Sunday, June 06, 2010

The Dangers of Believing Your Own Propaganda

As I've stressed repeatedly for years, there is a great danger in believing your own propaganda (or if I'm feeling a little earthier I might say "Don't believe your own bullshit").  Patrick Cockburn recently wrote a short piece about this truism with respect to the government of Israel:
An old Israeli saying describing various less-than-esteemed military leaders says: "He was so stupid that even the other generals noticed." The same derisive remark could be applied almost without exception to the present generation of Israeli politicians.

Such healthy skepticism among Israelis about the abilities of their military and political leaders has unfortunately ebbed in recent decades. As a result, Israelis are left perplexed as to why their wars, military interventions and armed actions have so often ended in failure since the 1973 war, despite the superiority of their armed forces

The latest example of this is the assault on the Gaza aid convoy by naval commandos, a confrontation initiated by Israel which thereby ensured that the convoy's organizers achieved their objectives to a degree beyond their wildest dreams. By using assault troops in a police action against civilians with predictably bloody results Israel managed to focus international attention on its blockade of Gaza, which the world had hitherto largely ignored. The Israeli action infuriated Turkey, once its strongest ally in the region, and strengthened the claim of Hamas to Palestinian leadership.
The capacity of Israel to shoot itself in the foot needs explanation. From the beginning the operation was idiotic, since Israel was always likely to look bad after any confrontation between élite troops and civilian protesters. Even more ludicrous is the Israeli explanation that their élite and heavily armed soldiers were at risk of their lives because they had to use thick gloves to protect their hands when sliding down cables from a helicopter and therefore could not use their weapons.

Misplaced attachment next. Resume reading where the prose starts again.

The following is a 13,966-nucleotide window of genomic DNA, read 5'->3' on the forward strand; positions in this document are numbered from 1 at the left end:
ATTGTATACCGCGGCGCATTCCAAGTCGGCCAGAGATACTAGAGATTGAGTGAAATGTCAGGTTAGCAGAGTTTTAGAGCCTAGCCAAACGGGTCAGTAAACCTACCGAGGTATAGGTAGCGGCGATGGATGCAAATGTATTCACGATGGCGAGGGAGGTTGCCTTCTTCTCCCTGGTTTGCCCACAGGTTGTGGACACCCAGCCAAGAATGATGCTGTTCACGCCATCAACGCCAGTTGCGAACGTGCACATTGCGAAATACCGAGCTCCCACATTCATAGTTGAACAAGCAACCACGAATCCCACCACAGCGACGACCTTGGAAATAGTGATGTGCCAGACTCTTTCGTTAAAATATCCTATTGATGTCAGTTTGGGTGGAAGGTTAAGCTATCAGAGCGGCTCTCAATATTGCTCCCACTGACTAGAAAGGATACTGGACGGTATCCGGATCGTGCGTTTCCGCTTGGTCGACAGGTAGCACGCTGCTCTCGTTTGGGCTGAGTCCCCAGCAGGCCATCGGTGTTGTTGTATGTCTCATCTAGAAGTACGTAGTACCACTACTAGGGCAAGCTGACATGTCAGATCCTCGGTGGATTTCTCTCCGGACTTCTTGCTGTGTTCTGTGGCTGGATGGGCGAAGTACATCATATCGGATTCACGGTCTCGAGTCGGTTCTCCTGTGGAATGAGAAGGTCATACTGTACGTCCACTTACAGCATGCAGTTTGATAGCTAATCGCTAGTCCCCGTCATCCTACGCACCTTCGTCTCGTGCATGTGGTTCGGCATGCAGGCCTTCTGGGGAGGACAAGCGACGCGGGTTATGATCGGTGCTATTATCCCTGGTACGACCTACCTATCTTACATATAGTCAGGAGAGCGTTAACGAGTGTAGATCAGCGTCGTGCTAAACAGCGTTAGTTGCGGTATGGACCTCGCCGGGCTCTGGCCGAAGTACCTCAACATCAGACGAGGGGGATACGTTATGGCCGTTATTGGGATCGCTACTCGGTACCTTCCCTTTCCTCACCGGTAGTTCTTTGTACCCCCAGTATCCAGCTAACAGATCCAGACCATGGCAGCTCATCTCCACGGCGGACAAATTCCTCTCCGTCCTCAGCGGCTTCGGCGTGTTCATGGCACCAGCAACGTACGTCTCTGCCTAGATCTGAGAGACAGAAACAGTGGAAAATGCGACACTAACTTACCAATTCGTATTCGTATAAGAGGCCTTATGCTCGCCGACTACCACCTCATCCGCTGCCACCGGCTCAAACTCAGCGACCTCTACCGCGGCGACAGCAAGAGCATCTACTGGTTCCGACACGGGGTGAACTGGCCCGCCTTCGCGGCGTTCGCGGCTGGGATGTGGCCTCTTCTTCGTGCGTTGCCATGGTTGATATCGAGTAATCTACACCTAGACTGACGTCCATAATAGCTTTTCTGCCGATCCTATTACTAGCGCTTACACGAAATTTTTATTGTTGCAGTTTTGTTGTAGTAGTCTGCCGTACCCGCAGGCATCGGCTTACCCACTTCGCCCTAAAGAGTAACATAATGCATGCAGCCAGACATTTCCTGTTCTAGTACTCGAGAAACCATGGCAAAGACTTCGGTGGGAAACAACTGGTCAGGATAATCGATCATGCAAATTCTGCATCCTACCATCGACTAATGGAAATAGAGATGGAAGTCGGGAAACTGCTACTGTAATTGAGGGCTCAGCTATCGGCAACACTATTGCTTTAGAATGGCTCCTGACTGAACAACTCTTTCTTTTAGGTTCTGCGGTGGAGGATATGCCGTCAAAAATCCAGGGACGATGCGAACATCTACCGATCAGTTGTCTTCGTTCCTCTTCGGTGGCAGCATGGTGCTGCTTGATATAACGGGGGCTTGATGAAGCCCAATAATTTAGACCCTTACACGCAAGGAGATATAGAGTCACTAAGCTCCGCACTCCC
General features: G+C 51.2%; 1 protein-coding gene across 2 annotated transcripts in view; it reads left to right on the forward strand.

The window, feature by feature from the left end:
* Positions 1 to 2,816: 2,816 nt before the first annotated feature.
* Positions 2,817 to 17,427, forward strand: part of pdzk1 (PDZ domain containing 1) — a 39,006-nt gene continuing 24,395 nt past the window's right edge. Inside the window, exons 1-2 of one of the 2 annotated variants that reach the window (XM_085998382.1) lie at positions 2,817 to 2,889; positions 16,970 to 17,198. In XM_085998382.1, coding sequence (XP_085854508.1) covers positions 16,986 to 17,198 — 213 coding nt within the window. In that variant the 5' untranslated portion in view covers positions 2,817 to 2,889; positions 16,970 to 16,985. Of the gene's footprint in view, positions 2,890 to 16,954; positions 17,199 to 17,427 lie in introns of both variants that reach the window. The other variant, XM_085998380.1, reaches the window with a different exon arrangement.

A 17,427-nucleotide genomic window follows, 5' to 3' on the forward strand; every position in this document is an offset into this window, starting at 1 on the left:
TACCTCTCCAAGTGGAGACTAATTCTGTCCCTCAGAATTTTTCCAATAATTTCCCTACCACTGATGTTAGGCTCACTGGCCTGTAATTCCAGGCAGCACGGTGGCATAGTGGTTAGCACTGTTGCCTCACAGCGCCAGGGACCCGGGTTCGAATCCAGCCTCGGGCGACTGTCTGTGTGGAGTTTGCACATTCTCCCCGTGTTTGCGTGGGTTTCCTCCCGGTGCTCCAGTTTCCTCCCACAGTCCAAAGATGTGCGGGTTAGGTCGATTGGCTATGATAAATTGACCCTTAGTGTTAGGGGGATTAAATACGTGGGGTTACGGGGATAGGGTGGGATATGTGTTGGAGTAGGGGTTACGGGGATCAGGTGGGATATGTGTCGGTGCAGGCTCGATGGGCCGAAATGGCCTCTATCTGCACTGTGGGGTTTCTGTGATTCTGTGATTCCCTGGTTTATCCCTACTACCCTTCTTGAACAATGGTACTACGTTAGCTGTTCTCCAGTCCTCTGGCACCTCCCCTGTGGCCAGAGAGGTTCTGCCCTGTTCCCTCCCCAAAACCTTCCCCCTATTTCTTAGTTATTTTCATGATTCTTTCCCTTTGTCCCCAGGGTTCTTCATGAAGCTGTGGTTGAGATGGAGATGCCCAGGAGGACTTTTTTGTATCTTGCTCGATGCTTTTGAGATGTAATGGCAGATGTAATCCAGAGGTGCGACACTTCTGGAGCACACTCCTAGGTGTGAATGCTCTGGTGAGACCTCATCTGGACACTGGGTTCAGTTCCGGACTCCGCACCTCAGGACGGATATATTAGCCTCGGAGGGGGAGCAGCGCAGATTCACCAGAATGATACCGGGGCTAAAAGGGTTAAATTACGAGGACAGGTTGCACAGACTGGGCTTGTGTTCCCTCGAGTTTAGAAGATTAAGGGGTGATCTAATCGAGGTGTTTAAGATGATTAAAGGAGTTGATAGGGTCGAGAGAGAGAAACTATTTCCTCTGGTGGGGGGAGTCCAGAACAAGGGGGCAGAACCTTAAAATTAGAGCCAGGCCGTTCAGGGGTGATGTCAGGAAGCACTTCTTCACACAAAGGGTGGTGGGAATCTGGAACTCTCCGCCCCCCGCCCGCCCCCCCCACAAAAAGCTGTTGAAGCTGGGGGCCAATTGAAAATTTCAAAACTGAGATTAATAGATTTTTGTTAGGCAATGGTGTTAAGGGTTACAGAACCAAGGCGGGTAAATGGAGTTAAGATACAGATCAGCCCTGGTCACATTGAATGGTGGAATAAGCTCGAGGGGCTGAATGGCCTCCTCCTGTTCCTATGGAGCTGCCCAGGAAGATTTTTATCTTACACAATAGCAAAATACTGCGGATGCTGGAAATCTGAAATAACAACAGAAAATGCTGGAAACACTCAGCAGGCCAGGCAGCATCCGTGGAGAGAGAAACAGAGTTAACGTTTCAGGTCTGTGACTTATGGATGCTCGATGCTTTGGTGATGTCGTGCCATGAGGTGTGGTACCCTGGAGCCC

[...]
The problem is that nobody believes Israeli propaganda as much as Israelis. Pro-Palestinian activists often lament the fluency and mendacity of Israeli spokesmen on the airwaves and the pervasive influence of Israel's supporters abroad. But, in reality, these PR campaigns are Israel's greatest weakness, because they distort Israelis' sense of reality. Defeats and failures are portrayed as victories and successes.
The slaughter of civilians is justified as a military necessity or somehow the fault of the other side. Opponents are demonized as bloodthirsty terrorists. Comforted by such benign accounts of their activities, Israeli leaders are consumed by arrogance because they come to believe they have never made a mistake. Denial that errors have occurred makes it extremely difficult to sack generals or ministers, however gross their incompetence or record of failure.
Many Israelis privately take their own propaganda with a pinch of salt, though the number is diminishing. But abroad, the most third-rate Israeli politicians strut before fawning audiences as heroic defenders of the state. Not surprisingly they return home with a dangerously inflated idea of their own abilities and in a perilously self-important mood.
The Israeli propaganda machine, official and private, has been running full throttle in the last few days justifying the assault on the aid convoy to Gaza. Probably spokesmen feel they are performing well given the weakness of their case. In fact, they do nothing but harm to Israel. The greater their success in denying gross and culpable mistakes, the more likely it is that the perpetrators will hold their jobs – and the more likely it is that the mistakes will be endlessly repeated.
 And as a result, the US is beginning to re-evaluate it's relationship with this tiny little country that, beyond feelings of a moral obligation to support, has no real strategic significance and is becoming more of a liability with each passing day.  (The moral obligation will fade as new generations, which have never seen a death camp tattoo, ceases to care about the history.  In the West, a short attention span is the norm.)  Hence, the Israelis would do well to replace their leaders with those whom realize the danger (of course, they won't).  See Also.

Link.

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